To be fair, it must be noted that there are role-players in the private sector who have seen the problem and are making efforts to ensure students don’t leave private school without learning key coping skills and self-sufficiency. Some wealthy parents are afraid of their children developing ‘affluenza’, which encompasses the problems associated with being rich and spoilt in today’s world, including an ‘inability to understand the consequences of one’s actions’ (Rost, 2016). Children being ‘spoilt’ is a serious problem for society, and it should be seen as an accurate rather than affectionate term. Think of food which is spoilt. There often isn’t much that can be done with it, and it will probably cause illness if consumed. Yet, spoiling is not something children do to themselves and can’t really be blamed on children.

Privately schooled people, as adults, also have access to more resources and are more socially mobile, but how they use these benefits will not necessarily be for anyone’s good in the long-term, including their own. The inherited family business which goes under when in the hands of subsequent generations is a typical example of this problem (Xue, 2016). Private school children are sometimes difficult to deal with as adults in the working world as they have expectations about how they should be treated and what should be done for them. In higher education, they can struggle because lecturers have completely different methods to private school teachers. If a student doesn’t perform, no one blames the university staff. What you achieve is almost entirely up to you in higher education. Universities are vastly different from private schools; they are more like public schools, giving public school students who are used to self-reliance an advantage (Preston, 2014).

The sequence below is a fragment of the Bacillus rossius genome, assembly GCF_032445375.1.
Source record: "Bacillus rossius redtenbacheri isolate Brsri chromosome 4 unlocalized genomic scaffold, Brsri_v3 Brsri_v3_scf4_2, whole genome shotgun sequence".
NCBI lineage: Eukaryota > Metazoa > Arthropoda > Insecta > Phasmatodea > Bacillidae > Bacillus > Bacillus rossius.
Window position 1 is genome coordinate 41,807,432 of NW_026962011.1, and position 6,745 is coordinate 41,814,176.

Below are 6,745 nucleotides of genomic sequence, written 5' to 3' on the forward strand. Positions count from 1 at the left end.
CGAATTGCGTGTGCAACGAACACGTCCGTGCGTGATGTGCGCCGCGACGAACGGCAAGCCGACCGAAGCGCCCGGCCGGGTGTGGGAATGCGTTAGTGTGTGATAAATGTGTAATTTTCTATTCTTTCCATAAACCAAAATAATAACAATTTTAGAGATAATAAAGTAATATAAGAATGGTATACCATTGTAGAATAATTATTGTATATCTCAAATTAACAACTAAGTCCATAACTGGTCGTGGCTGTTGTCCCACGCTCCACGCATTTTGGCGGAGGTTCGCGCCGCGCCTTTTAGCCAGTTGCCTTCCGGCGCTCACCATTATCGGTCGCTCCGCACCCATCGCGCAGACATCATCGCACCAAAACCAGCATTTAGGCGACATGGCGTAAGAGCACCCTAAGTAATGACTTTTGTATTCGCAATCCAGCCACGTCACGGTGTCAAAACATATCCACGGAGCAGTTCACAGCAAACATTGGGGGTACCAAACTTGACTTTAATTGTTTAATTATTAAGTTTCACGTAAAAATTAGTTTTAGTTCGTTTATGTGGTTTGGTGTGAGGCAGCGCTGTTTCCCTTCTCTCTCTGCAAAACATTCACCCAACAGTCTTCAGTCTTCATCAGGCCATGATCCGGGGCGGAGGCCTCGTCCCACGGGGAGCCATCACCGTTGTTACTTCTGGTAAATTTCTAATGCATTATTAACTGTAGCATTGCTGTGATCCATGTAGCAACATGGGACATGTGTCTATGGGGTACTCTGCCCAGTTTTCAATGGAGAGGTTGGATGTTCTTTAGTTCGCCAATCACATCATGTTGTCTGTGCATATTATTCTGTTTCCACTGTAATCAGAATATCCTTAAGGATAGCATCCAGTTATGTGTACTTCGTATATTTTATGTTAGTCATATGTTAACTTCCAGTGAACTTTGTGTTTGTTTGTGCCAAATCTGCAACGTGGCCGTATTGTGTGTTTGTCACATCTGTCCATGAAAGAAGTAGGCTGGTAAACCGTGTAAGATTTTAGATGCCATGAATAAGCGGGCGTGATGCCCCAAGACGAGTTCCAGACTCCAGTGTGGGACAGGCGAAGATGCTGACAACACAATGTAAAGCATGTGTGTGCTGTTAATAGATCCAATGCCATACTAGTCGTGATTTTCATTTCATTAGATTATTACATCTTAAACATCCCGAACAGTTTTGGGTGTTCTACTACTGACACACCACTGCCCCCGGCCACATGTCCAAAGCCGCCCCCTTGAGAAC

Situations of socioeconomic variety in schooling